Why did the Admiral’s son go underground? What is the chief-of-staff covering up? What is the involvement of the Public Affairs Senior Chief?
"Moveable Forts and Magazines: A Novel of Vietnam" explores the sibling themes of conscience and responsibility. The thoughts and feelings of two men—one young, innocent and practical; the other, older, experienced, and idealistic—are examined.
Re-live six months in 1968 as you move from the skies over the Mekong Delta to the Admiral’s headquarters to the classroom to the coffee house of the anti-war movement. Officers, enlisted men, college students and newsmen act and interact, frequently on the basis of incomplete, inaccurate or deliberately falsified information.
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MONDAY, OCTOBER 21, 1968
Santa Ana rushes in,
Hot and full of Dry.
October is Southern California is strange. The hot days of summer have passed; the overcast mornings and rainy days of winter have not yet come; it should be cool and mild. It usually is. But there is always the unpredictable Santa Ana, the hot dry wind that sweeps down the canyons from the high deserts. Like her middle eastern relations, the sirocco of the Libyan desert and the khamsin of Arabia, Santa Ana dries the air, dusts the lungs with little tickles, and drives men to actions they might not normally take.
Such is the reputation of the wind.
With or without the Santa Ana, Southern California is affected also by the myriad of military bases that dot the coast-lines and flat areas like a random and not too serious rash upon the skin. Training camps, recruit commands, SAC bases, and fleet homeports are everywhere.
One such area is Pt. Cambiar, a small operation support base for the Navy’s fleet units. It sits on a small peninsula, a mini-city, isolated from the civilian community by a reinforced chain-link fence, a concrete wall, and a state of mind, known, not always with affection, as “The Navy Way.”
The Santa Ana had been blowing for days on that dry October morning when the telephone rang, a routine sound for a Monday morning. However, on this particular dry October morning, it was not a routine telephone call.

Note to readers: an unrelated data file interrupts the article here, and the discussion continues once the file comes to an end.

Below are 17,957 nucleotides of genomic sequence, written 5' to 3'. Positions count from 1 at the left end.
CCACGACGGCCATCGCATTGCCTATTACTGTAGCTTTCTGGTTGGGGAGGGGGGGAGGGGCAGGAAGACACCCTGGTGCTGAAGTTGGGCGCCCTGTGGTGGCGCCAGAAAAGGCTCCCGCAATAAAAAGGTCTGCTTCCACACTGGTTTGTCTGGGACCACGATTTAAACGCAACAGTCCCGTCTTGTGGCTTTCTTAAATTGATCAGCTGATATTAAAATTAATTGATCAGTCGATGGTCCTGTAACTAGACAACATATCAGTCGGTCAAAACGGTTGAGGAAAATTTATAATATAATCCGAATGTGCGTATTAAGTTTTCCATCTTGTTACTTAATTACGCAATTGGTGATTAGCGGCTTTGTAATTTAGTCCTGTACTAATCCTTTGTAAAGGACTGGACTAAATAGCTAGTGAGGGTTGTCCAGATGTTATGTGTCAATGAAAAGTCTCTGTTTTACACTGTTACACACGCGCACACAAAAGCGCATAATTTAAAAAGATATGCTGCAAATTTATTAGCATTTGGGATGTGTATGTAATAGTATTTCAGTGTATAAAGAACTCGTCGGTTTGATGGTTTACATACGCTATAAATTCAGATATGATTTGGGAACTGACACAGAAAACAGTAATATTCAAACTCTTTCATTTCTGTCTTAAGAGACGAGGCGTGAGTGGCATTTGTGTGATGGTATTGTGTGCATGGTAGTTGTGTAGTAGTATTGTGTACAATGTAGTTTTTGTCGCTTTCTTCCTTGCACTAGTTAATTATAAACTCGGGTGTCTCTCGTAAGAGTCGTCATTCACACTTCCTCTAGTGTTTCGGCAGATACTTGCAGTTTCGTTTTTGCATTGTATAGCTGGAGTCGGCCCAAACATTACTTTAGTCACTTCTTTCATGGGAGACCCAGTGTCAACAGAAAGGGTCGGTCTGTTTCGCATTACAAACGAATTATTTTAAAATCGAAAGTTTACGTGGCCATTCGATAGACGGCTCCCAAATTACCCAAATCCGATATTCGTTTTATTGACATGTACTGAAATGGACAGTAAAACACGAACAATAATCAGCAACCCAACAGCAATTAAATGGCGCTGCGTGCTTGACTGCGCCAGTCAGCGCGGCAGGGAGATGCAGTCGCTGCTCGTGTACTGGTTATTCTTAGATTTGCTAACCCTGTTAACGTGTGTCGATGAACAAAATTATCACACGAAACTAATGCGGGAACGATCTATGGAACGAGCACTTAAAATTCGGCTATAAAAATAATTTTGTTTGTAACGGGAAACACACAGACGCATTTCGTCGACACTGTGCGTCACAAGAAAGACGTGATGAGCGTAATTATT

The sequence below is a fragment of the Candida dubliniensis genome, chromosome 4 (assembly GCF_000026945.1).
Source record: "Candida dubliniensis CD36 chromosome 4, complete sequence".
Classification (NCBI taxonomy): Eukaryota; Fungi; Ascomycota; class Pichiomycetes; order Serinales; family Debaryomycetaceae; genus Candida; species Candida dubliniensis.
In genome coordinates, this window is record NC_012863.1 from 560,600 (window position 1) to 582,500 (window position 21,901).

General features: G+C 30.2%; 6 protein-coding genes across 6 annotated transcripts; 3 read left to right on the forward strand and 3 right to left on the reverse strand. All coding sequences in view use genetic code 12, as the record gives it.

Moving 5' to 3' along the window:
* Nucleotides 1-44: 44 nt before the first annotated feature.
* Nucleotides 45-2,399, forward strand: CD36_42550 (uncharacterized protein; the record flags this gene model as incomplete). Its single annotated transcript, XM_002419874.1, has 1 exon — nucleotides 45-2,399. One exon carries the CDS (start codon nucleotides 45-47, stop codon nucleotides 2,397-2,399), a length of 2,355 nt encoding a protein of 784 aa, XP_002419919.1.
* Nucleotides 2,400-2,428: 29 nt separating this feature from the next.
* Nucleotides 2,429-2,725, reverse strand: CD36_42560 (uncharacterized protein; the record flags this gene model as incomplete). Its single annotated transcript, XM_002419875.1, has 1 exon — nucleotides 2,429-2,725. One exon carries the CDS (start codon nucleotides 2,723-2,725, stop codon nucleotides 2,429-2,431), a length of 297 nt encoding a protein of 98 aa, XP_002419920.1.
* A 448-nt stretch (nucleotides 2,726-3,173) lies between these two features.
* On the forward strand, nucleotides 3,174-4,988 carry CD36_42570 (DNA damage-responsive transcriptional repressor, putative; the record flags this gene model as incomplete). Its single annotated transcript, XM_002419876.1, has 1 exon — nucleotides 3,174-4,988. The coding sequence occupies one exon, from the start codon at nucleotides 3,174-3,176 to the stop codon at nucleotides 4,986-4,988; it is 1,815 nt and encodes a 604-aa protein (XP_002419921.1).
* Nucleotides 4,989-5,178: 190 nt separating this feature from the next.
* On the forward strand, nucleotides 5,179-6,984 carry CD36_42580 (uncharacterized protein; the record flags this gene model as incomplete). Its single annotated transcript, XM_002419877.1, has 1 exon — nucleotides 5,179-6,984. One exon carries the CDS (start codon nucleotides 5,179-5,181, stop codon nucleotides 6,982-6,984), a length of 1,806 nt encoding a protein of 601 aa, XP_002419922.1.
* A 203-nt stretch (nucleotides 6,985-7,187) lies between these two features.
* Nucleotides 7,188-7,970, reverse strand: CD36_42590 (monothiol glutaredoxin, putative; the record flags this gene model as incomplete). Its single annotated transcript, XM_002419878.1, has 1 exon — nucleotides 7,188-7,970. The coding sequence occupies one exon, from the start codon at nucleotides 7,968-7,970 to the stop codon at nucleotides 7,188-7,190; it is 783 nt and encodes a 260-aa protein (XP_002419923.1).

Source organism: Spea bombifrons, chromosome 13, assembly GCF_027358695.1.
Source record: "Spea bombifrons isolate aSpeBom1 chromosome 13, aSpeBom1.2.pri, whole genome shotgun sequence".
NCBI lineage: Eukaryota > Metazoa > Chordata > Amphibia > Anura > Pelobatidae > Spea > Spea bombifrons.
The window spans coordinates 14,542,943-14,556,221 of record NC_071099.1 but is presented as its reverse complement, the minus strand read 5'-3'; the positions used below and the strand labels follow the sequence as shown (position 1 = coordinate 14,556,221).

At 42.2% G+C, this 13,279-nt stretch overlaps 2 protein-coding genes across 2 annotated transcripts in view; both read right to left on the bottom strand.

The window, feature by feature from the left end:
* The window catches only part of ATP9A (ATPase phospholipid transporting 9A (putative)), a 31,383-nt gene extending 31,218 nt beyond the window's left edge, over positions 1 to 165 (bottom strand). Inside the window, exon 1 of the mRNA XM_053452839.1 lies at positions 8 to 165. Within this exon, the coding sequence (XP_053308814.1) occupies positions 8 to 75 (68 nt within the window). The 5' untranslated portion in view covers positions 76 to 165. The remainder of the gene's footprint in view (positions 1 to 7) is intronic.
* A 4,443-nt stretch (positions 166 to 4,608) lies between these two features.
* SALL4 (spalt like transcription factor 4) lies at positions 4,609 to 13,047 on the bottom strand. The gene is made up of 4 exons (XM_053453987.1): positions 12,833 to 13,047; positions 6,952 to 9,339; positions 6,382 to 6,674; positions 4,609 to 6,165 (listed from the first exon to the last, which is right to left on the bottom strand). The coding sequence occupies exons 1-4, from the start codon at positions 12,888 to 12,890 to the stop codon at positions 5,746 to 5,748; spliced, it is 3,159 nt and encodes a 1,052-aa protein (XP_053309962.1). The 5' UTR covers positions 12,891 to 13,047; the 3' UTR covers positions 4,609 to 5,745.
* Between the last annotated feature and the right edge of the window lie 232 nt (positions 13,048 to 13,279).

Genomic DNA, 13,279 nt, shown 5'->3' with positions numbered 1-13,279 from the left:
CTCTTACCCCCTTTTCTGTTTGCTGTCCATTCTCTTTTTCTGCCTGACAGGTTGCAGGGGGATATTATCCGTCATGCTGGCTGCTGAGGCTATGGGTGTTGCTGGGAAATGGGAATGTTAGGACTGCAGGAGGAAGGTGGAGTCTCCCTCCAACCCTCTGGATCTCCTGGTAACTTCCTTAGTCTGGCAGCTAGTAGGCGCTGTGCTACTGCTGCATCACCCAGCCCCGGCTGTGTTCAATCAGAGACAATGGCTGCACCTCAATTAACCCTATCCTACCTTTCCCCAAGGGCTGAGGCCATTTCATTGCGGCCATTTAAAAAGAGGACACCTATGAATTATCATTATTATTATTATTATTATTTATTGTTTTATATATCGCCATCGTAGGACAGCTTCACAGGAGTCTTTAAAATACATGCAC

Senior Chief Journalist Dan Levin, U.S. Navy, nodded his head affirmatively at the telephone mouthpiece and continued to listen, to take notes, and to voice an occasional, non-committal “okay.” On his desk was the Press Query clipboard. He filled in the time and date: 0815, 21 October, the newsman’s name and organization: Bill Edwards, Pt. Cambiar Beacon, and the query, itself: He’s heard rumr Adm’s son has asked for sanctuary rthr thn rtrn to Nam. Wnts us to ck & vrfy. Dan added his initials: DL.
For probably the dozenth time that morning — and it was still early — he wondered what he was doing there. He looked at his watch, 0945. His plane had left almost two hours earlier. He wasn’t on it. He wasn’t on his way back to Long Duc, wasn’t on his way back to those “defensive” routine patrols over the Mekong Delta, wasn’t on his way back to playing God twice a day — and three times when someone got sick — wasn’t on his way to anywhere.
Or was he? He was on his way to a meeting with his own conscience. Hetherington cringed inwardly at the cliché. Also at the timing. He probably should have met his conscience before making his decision not to return. But he hadn’t had time. So now the decision had to be right because he’d already taken the action. Just as the people he killed had to be VC because he’d killed them.